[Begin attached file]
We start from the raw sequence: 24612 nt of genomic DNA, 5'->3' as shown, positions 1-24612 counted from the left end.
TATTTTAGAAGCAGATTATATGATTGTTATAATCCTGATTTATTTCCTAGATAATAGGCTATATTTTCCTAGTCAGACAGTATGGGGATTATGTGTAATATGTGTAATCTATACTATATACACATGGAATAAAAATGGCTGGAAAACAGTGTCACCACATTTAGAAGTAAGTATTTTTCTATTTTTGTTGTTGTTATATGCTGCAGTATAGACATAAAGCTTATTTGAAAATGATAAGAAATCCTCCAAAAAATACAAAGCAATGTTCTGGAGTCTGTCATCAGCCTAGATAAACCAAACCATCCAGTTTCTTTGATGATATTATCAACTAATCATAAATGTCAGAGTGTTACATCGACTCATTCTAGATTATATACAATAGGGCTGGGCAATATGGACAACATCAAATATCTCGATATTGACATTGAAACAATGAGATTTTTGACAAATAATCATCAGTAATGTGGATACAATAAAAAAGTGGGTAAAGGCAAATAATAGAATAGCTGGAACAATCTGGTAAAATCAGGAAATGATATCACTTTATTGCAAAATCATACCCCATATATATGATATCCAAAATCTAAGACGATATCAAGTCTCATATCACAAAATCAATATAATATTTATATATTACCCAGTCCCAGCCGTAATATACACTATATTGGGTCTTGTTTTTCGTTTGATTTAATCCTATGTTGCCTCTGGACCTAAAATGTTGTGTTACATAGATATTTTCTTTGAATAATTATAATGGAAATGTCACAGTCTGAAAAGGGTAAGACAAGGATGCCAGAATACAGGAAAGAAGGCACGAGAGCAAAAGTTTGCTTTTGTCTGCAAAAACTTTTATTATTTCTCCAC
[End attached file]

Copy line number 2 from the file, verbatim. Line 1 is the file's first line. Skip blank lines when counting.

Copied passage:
TATTTTAGAAGCAGATTATATGATTGTTATAATCCTGATTTATTTCCTAGATAATAGGCTATATTTTCCTAGTCAGACAGTATGGGGATTATGTGTAATATGTGTAATCTATACTATATACACATGGAATAAAAATGGCTGGAAAACAGTGTCACCACATTTAGAAGTAAGTATTTTTCTATTTTTGTTGTTGTTATATGCTGCAGTATAGACATAAAGCTTATTTGAAAATGATAAGAAATCCTCCAAAAAATACAAAGCAATGTTCTGGAGTCTGTCATCAGCCTAGATAAACCAAACCATCCAGTTTCTTTGATGATATTATCAACTAATCATAAATGTCAGAGTGTTACATCGACTCATTCTAGATTATATACAATAGGGCTGGGCAATATGGACAACATCAAATATCTCGATATTGACATTGAAACAATGAGATTTTTGACAAATAATCATCAGTAATGTGGATACAATAAAAAAGTGGGTAAAGGCAAATAATAGAATAGCTGGAACAATCTGGTAAAATCAGGAAATGATATCACTTTATTGCAAAATCATACCCCATATATATGATATCCAAAATCTAAGACGATATCAAGTCTCATATCACAAAATCAATATAATATTTATATATTACCCAGTCCCAGCCGTAATATACACTATATTGGGTCTTGTTTTTCGTTTGATTTAATCCTATGTTGCCTCTGGACCTAAAATGTTGTGTTACATAGATATTTTCTTTGAATAATTATAATGGAAATGTCACAGTCTGAAAAGGGTAAGACAAGGATGCCAGAATACAGGAAAGAAGGCACGAGAGCAAAAGTTTGCTTTTGTCTGCAAAAACTTTTATTATTTCTCCAC